“Stop! I don’t believe in sins. Being human means you’re allowed to make mistakes. And mistakes can be forgiven.”
Sylvie had covered her mouth in shame. “I was so young, Michael.”
“I would have understood,” he said.
Michael imagined his mother as a young girl who missed her father and who had only known about showy dresses and expensive jewelry back in her homeland. She had witnessed the suffering of others during the war and feared the same horror could befall her own family. Still, it was difficult for him to ignore her shallow lifestyle.
During college, Michael rebelled against Sylvie’s materialism. He practiced meditation, read Indian philosophy, and smoked a lot of weed. It wasn’t until the day he met Angela, when he shed his sandals on the beach and ran into the ocean waves to rescue the gentile girl, that he saved himself from going under.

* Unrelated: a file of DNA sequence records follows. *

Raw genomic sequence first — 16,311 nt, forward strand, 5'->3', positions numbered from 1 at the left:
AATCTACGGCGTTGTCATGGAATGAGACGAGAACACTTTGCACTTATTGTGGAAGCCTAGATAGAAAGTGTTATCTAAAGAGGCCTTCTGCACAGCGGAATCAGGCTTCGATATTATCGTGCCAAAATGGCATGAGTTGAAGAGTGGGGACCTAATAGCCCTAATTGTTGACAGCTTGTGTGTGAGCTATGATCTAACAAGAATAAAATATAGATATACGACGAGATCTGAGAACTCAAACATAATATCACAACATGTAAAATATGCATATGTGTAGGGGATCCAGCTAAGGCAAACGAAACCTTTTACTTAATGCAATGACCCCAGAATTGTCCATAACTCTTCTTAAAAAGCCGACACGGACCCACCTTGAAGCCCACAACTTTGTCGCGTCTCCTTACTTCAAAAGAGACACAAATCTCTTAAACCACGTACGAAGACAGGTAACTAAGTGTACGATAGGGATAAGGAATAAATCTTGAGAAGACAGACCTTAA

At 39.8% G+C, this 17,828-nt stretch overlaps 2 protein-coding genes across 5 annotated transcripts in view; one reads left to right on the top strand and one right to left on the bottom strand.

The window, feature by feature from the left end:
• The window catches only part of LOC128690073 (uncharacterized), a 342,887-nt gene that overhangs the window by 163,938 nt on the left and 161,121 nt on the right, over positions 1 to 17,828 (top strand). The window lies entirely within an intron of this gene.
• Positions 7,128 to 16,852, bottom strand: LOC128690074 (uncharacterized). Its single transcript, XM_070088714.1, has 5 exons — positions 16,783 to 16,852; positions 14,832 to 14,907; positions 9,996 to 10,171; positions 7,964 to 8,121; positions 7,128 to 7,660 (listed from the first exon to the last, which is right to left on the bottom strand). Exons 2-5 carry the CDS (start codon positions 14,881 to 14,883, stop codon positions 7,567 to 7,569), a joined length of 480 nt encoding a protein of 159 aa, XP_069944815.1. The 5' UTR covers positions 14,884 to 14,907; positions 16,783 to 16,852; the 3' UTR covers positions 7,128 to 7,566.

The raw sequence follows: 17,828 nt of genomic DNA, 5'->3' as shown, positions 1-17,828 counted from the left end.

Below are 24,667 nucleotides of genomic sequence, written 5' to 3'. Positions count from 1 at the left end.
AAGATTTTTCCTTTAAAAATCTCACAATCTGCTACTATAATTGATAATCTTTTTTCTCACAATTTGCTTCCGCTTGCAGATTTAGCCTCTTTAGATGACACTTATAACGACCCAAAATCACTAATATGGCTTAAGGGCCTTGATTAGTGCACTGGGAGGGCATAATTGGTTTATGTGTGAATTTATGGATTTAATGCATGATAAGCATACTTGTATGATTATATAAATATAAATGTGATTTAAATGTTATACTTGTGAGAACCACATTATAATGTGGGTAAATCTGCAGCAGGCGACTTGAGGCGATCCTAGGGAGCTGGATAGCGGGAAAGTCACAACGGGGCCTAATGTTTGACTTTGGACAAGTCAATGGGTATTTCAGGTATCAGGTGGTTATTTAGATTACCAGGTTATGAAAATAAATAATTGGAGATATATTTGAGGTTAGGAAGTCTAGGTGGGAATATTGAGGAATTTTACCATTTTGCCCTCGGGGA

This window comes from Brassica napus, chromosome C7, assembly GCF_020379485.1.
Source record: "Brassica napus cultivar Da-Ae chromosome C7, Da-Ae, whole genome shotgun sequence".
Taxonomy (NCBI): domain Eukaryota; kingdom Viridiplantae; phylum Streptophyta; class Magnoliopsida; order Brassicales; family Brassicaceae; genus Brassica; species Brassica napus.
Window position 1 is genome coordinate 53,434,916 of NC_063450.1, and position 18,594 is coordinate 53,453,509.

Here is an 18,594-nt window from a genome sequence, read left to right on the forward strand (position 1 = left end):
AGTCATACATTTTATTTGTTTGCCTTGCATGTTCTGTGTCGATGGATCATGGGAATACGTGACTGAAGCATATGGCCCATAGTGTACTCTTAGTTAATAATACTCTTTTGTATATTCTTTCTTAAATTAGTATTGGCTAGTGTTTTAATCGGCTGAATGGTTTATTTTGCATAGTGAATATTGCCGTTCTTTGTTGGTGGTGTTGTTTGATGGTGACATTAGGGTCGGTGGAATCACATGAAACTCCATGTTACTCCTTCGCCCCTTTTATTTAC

I definitely what to read it after checking out that excerpt. If you are looking for that last minute xmas present for a family member or a friend that adores quality history fiction then this book might just be what you are looking for! Pick up your copy on Amazon UK • Amazon US • Barnes and Noble • Books-a-Million
Janet Lee Berg is a native New Yorker with a residence in Charleston, SC. She is also author of several other works of fiction and children’s books and has had her work featured in the local, regional, and national press. A journalist in the Hamptons, Janet Lee Berg has interviewed numerous celebrities and pursued an MFA in Creative Writing, under the direction of published professors including Frank McCourt, author of Angela’s Ashes.
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Thank you so much, Maddie, for hosting today's tour stop. We really appreciate it!ReplyDelete